Gov. Larry Hogan took office Wednesday calling for a new era of bipartisan cooperation even as he declared that Maryland fell short economically under the policies imposed by Democratic leaders.
Hogan (R), an Anne Arundel County real estate executive, pledged to be a champion for “beleaguered taxpayers” and the “forgotten middle class” — and declared Maryland “open for business” again.
“We must get the state government off our backs, and out of our pockets, so that we can grow the private sector, put people back to work and turn our economy around,” the state’s 62nd governor told an enthusiastic audience of more than 1,500 people who gathered outside the State House in Annapolis on a cold and snowy afternoon.
The flakes began to fall just before the ceremony started, and they intensified as Hogan — who had run for office before but never won — stepped to the lectern. “They said it was going to be a cold day in Hell before we elected a Republican governor,” he quipped, eliciting cheers and laughter.
Hogan was introduced by New Jersey Gov. Chris Christie, another Republican embraced by voters in a blue state, who became one of Hogan’s biggest cheerleaders during the campaign. On Wednesday, Christie described Hogan as a chief executive “ready, willing and able to lead this state to a bright new future.”
In his 18-minute speech, Hogan called for an end to “partisan shouting” but included no policy specifics, which Democrats have been pressing for since his unexpected defeat of Lt. Gov. Anthony G. Brown (D) in November. Hogan is scheduled to hold a news conference at noon Thursday to outline the budget that he is slated to submit to the legislature by Friday.
“It will be the first glimpse we see of the road map of where the governor wants to take us,” said House Speaker Michael E. Busch (D-Anne Arundel).
Hogan’s spokeswoman said Wednesday that the governor was halting some last-minute rules put forward by outgoing Gov. Martin O’Malley (D), including regulations aimed at curbing farm pollution on the Eastern Shore. The regulations, required to be published on Friday to take effect, will be reviewed by the new administration and could be opened up for additional public input, spokeswoman Erin Montgomery said.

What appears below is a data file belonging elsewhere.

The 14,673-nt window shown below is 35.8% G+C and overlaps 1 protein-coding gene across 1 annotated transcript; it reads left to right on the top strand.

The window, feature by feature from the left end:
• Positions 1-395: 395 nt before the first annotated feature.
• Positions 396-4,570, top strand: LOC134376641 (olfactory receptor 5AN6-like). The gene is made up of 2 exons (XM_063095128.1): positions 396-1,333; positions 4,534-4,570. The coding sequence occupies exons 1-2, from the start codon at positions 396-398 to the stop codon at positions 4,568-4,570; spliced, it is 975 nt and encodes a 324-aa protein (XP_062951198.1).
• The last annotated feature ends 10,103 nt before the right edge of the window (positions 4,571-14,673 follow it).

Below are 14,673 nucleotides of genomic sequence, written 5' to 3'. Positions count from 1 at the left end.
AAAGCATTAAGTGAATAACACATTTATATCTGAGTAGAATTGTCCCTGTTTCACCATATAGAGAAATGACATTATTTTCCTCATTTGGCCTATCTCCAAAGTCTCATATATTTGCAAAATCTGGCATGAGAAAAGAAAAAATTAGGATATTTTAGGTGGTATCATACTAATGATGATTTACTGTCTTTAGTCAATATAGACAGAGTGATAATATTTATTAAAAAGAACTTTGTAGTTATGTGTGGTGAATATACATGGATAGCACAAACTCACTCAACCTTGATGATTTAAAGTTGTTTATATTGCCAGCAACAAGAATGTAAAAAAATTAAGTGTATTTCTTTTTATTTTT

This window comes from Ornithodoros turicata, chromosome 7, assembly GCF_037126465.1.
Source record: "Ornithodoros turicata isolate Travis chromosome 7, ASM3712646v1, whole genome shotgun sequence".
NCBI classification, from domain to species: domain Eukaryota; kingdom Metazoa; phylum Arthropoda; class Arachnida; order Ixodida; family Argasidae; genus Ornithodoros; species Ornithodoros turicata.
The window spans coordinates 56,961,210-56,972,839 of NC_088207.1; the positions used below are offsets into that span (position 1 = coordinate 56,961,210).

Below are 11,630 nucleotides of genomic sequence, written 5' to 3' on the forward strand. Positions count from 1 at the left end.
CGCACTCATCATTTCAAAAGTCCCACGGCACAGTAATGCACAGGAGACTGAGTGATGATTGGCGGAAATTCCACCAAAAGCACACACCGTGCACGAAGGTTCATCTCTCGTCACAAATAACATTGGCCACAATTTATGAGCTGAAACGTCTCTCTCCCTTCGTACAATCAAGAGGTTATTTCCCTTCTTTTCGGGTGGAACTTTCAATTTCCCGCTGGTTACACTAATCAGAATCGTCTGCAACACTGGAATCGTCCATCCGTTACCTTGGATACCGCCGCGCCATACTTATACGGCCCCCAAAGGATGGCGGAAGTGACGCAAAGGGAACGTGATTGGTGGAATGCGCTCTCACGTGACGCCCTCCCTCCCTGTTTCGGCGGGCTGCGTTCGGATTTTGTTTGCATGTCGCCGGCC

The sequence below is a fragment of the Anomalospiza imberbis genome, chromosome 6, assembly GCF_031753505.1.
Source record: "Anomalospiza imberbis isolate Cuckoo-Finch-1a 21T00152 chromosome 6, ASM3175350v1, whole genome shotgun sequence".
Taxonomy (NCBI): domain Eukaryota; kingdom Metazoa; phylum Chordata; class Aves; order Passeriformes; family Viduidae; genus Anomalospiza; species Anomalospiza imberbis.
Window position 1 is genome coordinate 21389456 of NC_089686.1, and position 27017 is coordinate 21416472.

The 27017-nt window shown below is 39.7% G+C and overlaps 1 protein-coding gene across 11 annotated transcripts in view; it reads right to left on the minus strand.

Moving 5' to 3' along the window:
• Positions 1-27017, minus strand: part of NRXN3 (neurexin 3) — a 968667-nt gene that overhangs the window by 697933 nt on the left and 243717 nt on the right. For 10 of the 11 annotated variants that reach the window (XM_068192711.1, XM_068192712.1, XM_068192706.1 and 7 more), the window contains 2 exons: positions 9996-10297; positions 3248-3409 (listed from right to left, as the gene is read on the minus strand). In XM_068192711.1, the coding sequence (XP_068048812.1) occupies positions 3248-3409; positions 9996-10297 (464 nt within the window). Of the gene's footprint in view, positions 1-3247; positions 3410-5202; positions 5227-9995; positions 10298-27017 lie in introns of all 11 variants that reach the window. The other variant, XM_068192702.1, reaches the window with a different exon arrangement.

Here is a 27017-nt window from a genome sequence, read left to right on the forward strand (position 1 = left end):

Mostly, however, Wednesday was about celebration — including a traditional 19-gun salute after Hogan’s swearing-in. Hundreds of people stood in a line waiting to greet Hogan and Lt. Gov. Boyd K. Rutherford (R) in the first-floor rotunda in the afternoon.
Among them was Louis Stack of Upper Marlboro, who said that before Wednesday, he had been hesitant to share with friends in Prince George’s County that he voted for a Republican. Stack, 70, said that Hogan got his support because he seemed to understand what businesses need.
“I want to see some of the big technology firms come to this state the way they have in Virginia,” said Stack, a technology consultant. “We need the jobs.”
Nancy Griffin, 82, said the governor’s call for an end to political polarization resonated with her. While campaigning for him in Montgomery County, she heard over and over again from voters who were tired of partisan bickering, tired of taxes and tired of a government that they believed had fallen out of touch.
“The country and its people have to be first.,” said Griffin, of Potomac. “The rest will fall in place.”
Wednesday began with an interfaith church service in Annapolis, and ended with an inaugural ball at the Baltimore Convention Center. Before the gala, Hogan joined a packed VIP reception at the Baltimore Hilton, where guests drank champagne and munched on shrimp scampi and crab cakes.
Among the guests was Maryland Senate President Thomas V. Mike Miller Jr. (D-Calvert), who declared the evening the start of a bipartisan renaissance in the state.
Hogan worked the room, flanked by watchful security guards and surrounded by cellphone cameras. An Annapolis band, Bobbi and the Believers, thumped out ’70s funk and disco.
“That’s the sound of taxes going down,” said Tracie King, president of an optometrists’ trade association.